Published on Voices

A virtuous circle: Integrating waste pickers into solid waste management

Photo: Global Environment Facility/Flickr
Photo: Global Environment Facility/Flickr

Waste – its generation, collection, and disposal – is a major global challenge of the 21st century. Recycling waste drives environmental sustainability by reducing greenhouse gas emissions and stimulates the economy by supplying raw materials and packaging materials.
Waste pickers are the principal actors in reclaiming waste for the recycling industry. Across the world, large numbers of people from low-income and disadvantaged communities make a living collecting and sorting waste, and then selling reclaimed waste through intermediaries to the recycling industry. Where others see trash or garbage, the waste pickers see paper, cardboard, glass, and metal. They are skilled at sorting and bundling different types of waste by color, weight, and end use to sell to the recycling industry. Yet waste pickers are rarely recognized for the important role they play in creating value from the waste generated by others and in contributing to the reduction of carbon emissions.
Fortunately, around the world, waste pickers have been organizing and cities have begun to promote the virtuous circle that comes with integrating waste pickers, the world’s recyclers, into solid waste management.
Brazil was the first country to integrate waste pickers, through their cooperatives, into municipal solid waste management systems and the first to adopt a National Waste Policy, recognizing the contributions of waste pickers and providing a legal framework to enable cooperatives of waste pickers to contract as service providers. The national movement of waste pickers in Brazil was awarded a contract to clean the stadiums during the World Cup.
A recent national decree in Colombia mandated that cities across the country should develop solid waste management schemes that contract organizations of waste pickers to collect, transport, and sort recyclable waste.
In Pune, India, a waste picker cooperative SWaCH, supported by its parent union, Kagad Kach Patra Kashtakari Panchayat (KKPKP), received a contract from the city for waste collection from households. In Johannesburg, South Africa, a waste pickers’ cooperative has leveraged public and private partnerships to create a community recycling program. Opened in 2014 to serve 3,000 homes, the Vaal Park Recycling Centre is gradually expanding its reach.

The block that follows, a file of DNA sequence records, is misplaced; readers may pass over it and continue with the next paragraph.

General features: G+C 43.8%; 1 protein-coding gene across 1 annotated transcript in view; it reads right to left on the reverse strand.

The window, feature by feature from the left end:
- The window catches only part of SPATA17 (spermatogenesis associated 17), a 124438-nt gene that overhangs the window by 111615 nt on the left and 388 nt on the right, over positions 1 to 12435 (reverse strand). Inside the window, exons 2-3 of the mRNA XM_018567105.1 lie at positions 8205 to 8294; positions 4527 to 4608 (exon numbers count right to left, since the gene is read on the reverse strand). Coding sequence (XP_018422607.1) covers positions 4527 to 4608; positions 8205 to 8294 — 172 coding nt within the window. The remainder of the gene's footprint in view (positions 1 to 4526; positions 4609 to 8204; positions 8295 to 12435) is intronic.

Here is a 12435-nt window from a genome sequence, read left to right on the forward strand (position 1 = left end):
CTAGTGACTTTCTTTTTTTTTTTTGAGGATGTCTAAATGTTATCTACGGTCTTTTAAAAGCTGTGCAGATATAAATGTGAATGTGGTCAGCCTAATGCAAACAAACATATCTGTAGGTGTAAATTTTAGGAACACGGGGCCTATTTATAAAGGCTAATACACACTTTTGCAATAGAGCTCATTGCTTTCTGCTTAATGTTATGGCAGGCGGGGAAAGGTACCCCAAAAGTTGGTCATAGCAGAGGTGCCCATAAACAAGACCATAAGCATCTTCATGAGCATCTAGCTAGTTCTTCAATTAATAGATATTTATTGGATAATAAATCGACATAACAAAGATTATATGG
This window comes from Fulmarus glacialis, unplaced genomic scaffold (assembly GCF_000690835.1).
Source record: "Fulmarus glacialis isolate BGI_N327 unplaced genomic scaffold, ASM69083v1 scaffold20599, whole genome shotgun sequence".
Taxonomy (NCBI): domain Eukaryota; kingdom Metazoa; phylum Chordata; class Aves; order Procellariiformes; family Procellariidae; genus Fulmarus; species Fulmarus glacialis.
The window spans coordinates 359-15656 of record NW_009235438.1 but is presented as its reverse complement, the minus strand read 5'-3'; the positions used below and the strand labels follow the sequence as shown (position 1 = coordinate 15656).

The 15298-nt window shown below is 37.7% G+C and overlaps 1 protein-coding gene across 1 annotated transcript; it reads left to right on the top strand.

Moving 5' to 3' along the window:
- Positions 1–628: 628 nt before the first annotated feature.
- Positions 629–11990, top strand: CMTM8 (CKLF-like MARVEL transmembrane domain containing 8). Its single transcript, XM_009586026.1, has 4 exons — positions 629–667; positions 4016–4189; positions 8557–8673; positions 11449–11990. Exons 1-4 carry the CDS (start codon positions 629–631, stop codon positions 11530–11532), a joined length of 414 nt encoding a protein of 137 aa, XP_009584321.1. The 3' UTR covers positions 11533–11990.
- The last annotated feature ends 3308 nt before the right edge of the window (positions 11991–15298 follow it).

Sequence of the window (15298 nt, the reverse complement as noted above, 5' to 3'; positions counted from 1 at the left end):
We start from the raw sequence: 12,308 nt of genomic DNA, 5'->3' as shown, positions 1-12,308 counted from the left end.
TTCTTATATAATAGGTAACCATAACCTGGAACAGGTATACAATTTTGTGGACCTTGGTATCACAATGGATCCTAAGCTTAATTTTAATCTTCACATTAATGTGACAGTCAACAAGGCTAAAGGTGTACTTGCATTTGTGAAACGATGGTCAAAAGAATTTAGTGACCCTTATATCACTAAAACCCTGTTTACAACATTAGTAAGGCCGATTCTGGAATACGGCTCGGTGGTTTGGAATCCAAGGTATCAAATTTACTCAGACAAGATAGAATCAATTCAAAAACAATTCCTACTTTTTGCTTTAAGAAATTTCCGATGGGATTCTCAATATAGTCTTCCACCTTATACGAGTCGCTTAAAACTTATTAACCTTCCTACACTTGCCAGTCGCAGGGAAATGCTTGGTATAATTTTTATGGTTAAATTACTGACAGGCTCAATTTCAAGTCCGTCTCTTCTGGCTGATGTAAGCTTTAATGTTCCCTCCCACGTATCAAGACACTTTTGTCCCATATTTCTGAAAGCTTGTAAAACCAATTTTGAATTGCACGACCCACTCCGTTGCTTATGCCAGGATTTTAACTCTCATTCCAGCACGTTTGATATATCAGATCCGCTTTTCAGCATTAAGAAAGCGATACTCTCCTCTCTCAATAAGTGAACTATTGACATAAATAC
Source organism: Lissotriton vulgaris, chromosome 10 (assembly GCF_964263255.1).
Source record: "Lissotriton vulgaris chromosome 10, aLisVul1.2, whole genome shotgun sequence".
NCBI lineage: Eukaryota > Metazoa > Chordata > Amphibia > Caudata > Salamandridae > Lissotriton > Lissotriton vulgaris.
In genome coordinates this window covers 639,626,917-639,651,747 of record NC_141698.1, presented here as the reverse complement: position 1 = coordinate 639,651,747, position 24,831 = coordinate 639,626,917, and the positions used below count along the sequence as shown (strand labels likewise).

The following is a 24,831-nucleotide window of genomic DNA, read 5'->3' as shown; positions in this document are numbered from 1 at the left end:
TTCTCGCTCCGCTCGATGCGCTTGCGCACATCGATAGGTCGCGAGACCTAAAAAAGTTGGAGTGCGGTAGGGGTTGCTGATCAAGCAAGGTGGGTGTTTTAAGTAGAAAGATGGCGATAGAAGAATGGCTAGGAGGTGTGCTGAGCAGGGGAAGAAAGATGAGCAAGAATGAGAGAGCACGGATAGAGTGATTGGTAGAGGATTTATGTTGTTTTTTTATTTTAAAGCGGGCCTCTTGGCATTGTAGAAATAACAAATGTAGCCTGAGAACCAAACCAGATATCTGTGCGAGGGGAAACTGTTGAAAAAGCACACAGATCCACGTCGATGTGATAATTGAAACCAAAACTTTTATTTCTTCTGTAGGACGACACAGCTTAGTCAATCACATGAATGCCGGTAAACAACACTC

The future for millions of waste pickers around the world hangs in the balance, depending largely on the policies and practices of municipal governments. Both the WIEGO network and the World Bank are developing programs and promoting policies that recognize and support waste pickers as an integral part of the solid waste sector, who make valuable contributions to cities, the environment, and their communities by reclaiming recyclables, and providing them with space and equipment to facilitate their important work.
What the waste pickers have to offer is quite clear: waste collection, sorting, reclaiming, and recycling services at a reasonable cost. What they want is also quite clear: recognition for the services they provide; access to waste; the right to bid for solid waste management contracts; trucks for hauling waste; a safe space and equipment for storing, compacting, bundling, and processing waste; and fair prices for the waste they collect and the recycled materials that they reclaim, process, and sell. Integrating waste pickers into solid waste management is the win-win option.


Ede Ijjasz-Vasquez

Former Regional Director, Africa, Sustainable Development Practice Group

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